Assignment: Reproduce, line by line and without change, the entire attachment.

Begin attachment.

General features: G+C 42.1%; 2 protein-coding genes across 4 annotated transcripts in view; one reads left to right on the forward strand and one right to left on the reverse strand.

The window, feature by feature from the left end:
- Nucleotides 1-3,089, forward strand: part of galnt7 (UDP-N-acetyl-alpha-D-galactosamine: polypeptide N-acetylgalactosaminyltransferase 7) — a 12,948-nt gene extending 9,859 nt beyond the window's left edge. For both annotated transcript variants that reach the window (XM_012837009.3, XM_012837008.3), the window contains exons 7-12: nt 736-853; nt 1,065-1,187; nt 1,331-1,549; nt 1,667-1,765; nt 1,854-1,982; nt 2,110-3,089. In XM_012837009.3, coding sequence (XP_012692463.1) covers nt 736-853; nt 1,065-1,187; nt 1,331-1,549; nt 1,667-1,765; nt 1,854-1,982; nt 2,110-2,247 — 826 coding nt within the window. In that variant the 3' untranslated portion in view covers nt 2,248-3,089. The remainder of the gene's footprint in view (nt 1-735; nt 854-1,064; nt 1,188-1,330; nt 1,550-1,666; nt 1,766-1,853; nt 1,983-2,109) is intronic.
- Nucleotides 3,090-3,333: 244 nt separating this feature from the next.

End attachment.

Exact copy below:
General features: G+C 42.1%; 2 protein-coding genes across 4 annotated transcripts in view; one reads left to right on the forward strand and one right to left on the reverse strand.

The window, feature by feature from the left end:
- Nucleotides 1-3,089, forward strand: part of galnt7 (UDP-N-acetyl-alpha-D-galactosamine: polypeptide N-acetylgalactosaminyltransferase 7) — a 12,948-nt gene extending 9,859 nt beyond the window's left edge. For both annotated transcript variants that reach the window (XM_012837009.3, XM_012837008.3), the window contains exons 7-12: nt 736-853; nt 1,065-1,187; nt 1,331-1,549; nt 1,667-1,765; nt 1,854-1,982; nt 2,110-3,089. In XM_012837009.3, coding sequence (XP_012692463.1) covers nt 736-853; nt 1,065-1,187; nt 1,331-1,549; nt 1,667-1,765; nt 1,854-1,982; nt 2,110-2,247 — 826 coding nt within the window. In that variant the 3' untranslated portion in view covers nt 2,248-3,089. The remainder of the gene's footprint in view (nt 1-735; nt 854-1,064; nt 1,188-1,330; nt 1,550-1,666; nt 1,766-1,853; nt 1,983-2,109) is intronic.
- Nucleotides 3,090-3,333: 244 nt separating this feature from the next.